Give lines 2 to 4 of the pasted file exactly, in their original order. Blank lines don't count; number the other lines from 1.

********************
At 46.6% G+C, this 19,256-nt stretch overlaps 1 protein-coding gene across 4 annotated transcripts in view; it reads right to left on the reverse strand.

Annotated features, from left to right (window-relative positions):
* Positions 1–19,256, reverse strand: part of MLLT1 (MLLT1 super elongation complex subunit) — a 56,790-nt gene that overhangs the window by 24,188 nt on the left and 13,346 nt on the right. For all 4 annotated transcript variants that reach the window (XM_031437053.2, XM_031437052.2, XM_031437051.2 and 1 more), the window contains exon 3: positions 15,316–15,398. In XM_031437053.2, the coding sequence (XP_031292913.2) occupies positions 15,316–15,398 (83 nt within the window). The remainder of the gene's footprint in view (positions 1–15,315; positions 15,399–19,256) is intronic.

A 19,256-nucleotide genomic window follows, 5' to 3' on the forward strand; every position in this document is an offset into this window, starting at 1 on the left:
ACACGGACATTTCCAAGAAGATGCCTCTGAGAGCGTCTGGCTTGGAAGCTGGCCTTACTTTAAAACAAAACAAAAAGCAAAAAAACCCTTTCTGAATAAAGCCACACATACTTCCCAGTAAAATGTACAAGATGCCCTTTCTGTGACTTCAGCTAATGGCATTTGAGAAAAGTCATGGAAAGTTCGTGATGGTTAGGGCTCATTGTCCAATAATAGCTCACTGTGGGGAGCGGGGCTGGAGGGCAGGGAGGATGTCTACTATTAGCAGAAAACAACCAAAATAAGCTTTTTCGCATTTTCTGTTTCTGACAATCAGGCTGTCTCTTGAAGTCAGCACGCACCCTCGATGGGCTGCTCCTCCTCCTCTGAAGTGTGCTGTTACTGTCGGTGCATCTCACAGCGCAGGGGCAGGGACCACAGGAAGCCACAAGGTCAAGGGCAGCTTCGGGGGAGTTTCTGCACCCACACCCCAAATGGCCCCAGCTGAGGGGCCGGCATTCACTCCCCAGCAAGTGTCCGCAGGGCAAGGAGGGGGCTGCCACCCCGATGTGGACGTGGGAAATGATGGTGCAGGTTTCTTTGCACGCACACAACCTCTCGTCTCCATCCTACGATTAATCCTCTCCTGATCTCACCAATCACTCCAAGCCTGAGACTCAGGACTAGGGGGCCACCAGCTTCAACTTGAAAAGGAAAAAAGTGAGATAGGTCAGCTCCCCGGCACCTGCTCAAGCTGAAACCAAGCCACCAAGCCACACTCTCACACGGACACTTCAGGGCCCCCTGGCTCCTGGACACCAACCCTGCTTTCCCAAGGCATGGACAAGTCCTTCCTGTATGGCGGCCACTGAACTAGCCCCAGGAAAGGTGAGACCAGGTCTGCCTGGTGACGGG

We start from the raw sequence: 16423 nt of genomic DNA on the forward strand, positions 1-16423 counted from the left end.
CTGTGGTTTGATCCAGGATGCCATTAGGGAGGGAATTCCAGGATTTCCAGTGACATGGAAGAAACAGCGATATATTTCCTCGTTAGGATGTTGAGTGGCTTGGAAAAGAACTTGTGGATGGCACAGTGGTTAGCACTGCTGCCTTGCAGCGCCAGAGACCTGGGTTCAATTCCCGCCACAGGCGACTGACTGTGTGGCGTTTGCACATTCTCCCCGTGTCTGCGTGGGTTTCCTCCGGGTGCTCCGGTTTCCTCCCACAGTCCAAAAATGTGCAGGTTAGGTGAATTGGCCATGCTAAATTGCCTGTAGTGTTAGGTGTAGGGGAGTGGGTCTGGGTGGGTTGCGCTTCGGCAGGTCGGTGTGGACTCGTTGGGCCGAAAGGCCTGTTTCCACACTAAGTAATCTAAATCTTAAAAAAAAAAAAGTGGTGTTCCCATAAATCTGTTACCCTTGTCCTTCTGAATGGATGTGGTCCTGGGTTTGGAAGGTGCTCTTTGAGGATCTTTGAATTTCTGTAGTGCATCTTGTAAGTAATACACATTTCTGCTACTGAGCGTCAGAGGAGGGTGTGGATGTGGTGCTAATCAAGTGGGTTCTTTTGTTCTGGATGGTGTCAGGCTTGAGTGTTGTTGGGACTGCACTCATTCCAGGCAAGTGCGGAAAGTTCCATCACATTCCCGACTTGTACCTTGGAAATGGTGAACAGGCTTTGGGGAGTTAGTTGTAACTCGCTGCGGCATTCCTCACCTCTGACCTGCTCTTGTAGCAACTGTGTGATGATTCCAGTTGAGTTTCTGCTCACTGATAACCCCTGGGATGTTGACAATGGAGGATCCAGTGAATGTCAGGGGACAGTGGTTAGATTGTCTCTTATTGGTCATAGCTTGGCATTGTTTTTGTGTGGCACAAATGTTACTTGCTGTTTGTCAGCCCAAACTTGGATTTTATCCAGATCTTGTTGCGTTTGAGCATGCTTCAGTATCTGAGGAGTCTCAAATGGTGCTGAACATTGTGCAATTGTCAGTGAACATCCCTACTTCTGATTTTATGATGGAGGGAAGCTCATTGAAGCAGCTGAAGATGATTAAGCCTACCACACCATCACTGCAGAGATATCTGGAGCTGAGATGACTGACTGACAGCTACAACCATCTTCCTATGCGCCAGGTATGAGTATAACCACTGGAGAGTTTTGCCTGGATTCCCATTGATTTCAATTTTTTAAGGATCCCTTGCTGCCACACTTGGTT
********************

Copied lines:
Annotated features, from left to right (window-relative positions):
* Positions 1–19,256, reverse strand: part of MLLT1 (MLLT1 super elongation complex subunit) — a 56,790-nt gene that overhangs the window by 24,188 nt on the left and 13,346 nt on the right. For all 4 annotated transcript variants that reach the window (XM_031437053.2, XM_031437052.2, XM_031437051.2 and 1 more), the window contains exon 3: positions 15,316–15,398. In XM_031437053.2, the coding sequence (XP_031292913.2) occupies positions 15,316–15,398 (83 nt within the window). The remainder of the gene's footprint in view (positions 1–15,315; positions 15,399–19,256) is intronic.

A 19,256-nucleotide genomic window follows, 5' to 3' on the forward strand; every position in this document is an offset into this window, starting at 1 on the left: